Things are different now, not in principle, but in degree. In previous eras, people had to go looking for diversions. Now each one of us carries in our pocket a distraction machine that once would have existed only in people’s wildest fantasies of the future. We now need do no more than tap a couple of buttons to escape ourselves and sink into an endless stream of digital illusion.
And that’s the point. It’s illusion. The world doesn’t really offer us an escape from our inner mess. All it does is draw us out a little while and trick us into wasting our time or lead us into choices we regret. When we do finally come back to ourselves, we find the chaos inside worse, not better.
Not every means the world uses to draw us out of ourselves is pleasurable. Many of us our driven outside ourselves by the daily travails of life. Worry and anxiety make it hard to stay centered within. Just as we can spend hours oblivious to our inner world by mindlessly clicking around the internet, so too we can lose those hours imagining terrible things that might happen. Both are equally pointless.
Given all this, what do we make of Coach Taylor’s advice?
Simply this: people who can’t stay inside themselves, even in high pressure situations, won’t become all they are meant to be. The key to moving toward that end, toward actualizing that image in your mind, is to spend more time inside yourself.
Describing how to do this would require a full post, maybe a series of posts. Let me just mention what I’ve learned that has helped me more than anything.
The Most Important Thing is to Straighten Out Your Inner Mess.
This is a lifelong process and your gains require constant maintenance. Things inside will never be perfect, but here are a few practices that might make them better:
- Figure out and enforce your boundaries, tell people when they violate them.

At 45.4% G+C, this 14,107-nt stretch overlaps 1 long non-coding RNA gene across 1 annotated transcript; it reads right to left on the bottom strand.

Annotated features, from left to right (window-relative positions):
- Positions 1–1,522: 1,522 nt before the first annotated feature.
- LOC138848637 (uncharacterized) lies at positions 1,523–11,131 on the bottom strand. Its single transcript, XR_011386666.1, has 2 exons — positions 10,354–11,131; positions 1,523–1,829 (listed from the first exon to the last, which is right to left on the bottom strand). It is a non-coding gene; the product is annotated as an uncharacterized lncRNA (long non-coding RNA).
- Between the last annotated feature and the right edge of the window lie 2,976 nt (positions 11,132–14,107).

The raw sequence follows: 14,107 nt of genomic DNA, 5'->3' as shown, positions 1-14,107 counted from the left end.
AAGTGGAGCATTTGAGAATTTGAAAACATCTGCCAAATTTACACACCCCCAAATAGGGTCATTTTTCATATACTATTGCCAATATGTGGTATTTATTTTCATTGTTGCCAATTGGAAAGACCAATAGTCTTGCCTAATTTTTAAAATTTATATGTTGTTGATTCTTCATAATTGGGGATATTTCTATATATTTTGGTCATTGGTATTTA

- Spend time in silence.
- Make a list of all the unfinished business you have with others. Finish what you can. Let go of what can’t be finished.
- Forgive those who’ve wronged you, even if they won’t acknowledge their wrongdoing.
- Get clear on your values, priorities and your vision for what kind of person you want to be.
- Always be bringing your mind back to the present moment. Focus on the present.
- When you indulge in entertainment or distractions, do so on purpose. Don’t mindlessly consume.
Doing these things can’t hurt and in all likelihood will push you along the way to a calmer, more ordered inner life, an inner house where you will be happy to spend your time. The end result is that you will feel more settled, more grounded, more secure. Then when the pressure comes, you will be able to meet it from a place of strength and greater serenity.
Events in the external world will seem less important than they once did because your foundation is no longer tied to the shifting conditions of the world. You will know your place is inside yourself, and there you will find there some measure of rest. After a while, even when tested, you will carry your silence with you because you will have built for it a proper, inward place to dwell.